1954 Ford Comète Monte CarloA
n extraordinary collaboration between Ford France and Facel-Metallon, the Ford Comete project was born in 1950. The Facel Metallon was a coachbuilding firm that was run by Jean Daninos. The Ford Comete was introduced in 1951 in France by Ford SAF, the Ford Motor Company's French Subsidiary. The Comete was unveiled as the luxury model in the range, and the bodywork was done by FACEL, the same designer of the better-known Facel Vega luxury vehicles under their own name. Produced until 1954, the Comete featured an original engine that was a 2.2 L V8 from Ford SAF of French design. The same engine was found in the Ford Vedette, and a Pont A Mousson 4-speed manal transmission was used.
The Comete was a personal project of Francois Lehideux, a designer formerly with Renault. In 1950 Ledhidex took over as the president of Ford. He decided that his newest prestige model should be developed independently of the Ford organization, and to do this, he chose Facel-Metallon to undergo this project.
The Comete project was designed in complete secrecy by Daninos in Italy without even the Ford's own design studio ever knowing until the Comete was unveiled at Biarritz in August 1951. The Comete didn't even carry the Ford badge. In an stunning tribute to the advanced pressing and welding techniques of Daninos, the Comete featured beautifully proportioned line that were built on a Ford Vedette floorplan.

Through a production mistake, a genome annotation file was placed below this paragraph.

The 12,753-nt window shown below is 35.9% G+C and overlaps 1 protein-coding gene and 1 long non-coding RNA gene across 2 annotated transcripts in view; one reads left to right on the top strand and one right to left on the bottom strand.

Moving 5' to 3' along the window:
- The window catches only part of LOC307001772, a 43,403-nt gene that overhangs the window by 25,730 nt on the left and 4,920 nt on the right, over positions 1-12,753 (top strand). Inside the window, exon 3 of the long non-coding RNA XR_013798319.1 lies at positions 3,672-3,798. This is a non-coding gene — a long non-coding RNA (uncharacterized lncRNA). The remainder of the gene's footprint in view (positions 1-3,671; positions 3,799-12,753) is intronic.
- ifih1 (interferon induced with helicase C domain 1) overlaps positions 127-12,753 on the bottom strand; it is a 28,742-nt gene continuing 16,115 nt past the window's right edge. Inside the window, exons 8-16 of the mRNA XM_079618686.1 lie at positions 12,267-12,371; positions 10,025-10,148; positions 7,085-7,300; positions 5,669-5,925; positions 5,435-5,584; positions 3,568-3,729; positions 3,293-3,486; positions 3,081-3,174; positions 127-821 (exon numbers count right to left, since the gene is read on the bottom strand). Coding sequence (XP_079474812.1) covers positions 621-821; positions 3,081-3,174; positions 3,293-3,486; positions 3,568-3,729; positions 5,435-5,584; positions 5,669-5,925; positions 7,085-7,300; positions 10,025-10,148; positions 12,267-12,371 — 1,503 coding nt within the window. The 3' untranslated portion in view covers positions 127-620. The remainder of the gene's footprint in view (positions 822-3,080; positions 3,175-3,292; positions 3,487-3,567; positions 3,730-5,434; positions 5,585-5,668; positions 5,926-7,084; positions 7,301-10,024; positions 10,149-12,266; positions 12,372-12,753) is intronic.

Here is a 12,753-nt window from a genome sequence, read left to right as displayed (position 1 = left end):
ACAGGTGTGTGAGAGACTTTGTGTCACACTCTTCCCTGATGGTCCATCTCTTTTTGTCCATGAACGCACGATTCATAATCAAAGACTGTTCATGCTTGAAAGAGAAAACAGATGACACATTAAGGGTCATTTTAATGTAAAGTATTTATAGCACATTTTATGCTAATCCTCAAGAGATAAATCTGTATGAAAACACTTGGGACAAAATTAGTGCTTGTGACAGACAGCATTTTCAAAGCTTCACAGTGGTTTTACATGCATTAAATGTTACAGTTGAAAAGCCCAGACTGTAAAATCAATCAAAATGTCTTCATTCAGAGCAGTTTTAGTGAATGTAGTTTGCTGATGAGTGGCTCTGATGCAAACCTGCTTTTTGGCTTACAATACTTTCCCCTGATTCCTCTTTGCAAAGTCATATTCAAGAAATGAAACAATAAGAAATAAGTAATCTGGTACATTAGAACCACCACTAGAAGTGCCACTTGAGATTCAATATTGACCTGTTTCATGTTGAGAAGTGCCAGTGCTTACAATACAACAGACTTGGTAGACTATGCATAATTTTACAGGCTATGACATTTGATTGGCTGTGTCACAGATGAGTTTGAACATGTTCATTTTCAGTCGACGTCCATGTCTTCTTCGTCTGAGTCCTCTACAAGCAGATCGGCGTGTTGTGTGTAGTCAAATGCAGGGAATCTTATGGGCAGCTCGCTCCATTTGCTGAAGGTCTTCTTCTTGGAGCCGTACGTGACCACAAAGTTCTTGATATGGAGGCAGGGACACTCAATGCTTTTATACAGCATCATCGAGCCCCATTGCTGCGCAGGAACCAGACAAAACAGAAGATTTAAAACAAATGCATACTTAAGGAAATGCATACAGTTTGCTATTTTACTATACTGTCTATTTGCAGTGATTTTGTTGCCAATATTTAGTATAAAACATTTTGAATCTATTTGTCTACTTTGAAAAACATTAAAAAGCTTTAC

The Comete featured a severe elegance in its silhouette that was offset by huge steel bumpers, and later, a large egg-crate grille. A ribbed stainless steed dashboard and door handles were displayed on the interior, along with an impressive jet-age three-spoked steering wheel. The steering wheel was a tribute to Daninos work on aircraft design..
The Comete came with a single, horizontal bar across the grille with a chromed shield of bullet in the center, very similar to contemporary Studebaker products, along with steel wheels with chromed hubcaps. The engine was originally taken from the Vedette, and its meager 60bhp unimpressed buyers. The Comete was considered to be unreliable and underpowered with its small engine, though the looks and features drew admiration from onlookers. By 1953, the power was increased to 80bhp, and driving was shifted through a 3-speed column change manual gearbox.
The new Comete ‘Monte-Carlo' model was introduced in 1953, and received a 3.9 L V8 engine that was normally fitted only to Ford trucks. The engine delivered 78 kW (105 hp) and featured plenty of torque. The public wasn't a big fan of the new engine, as it was not only known as a ‘truck engine', but its large engine displacement meant its tax horsepower that was rated at 22CV, making for high road taxes. The ‘Monte-Carlo' model came with a fake hood scoop, wire wheels, and a typical Ford egg-crate grille. This vertical and horizontal equally spaced bar grille was called a 'coupe-frites' or a ‘french-fry cutter' by the French.
Under the hood was a 3.9 liter V8 Ford Mistral engine that produced 105bhp. This model was capable of 95mph, despite an increase in weight.
A total of 2,165 Cometes were produced during its production run, with 699 of them being Monte Carlos.
Ford SAF was taken over by Simca during the Comete's production, and for 1955, the final year for the Comete was produced under the Simca name.By Jessica Donaldson
Coachwork: Facel Metallon
The history of the car displayed here begins with Ford of France, which was established in 1929, then acquired by Simca in November of 1954. Another company that played a key role was the coachbuilder, Facel Metallon, which not only produced bodies f....[continue reading]
Coachwork: Facel Metallon
The Ford Comete Monte Carlo was originally designed by Stabilimenti Farina, and the body was built by Facel Metallon of Facel Vega fame. A total of 699 cars were assembled by Ford of France, fitted with Ford's 3.9-liter, V8 engine.....[continue reading]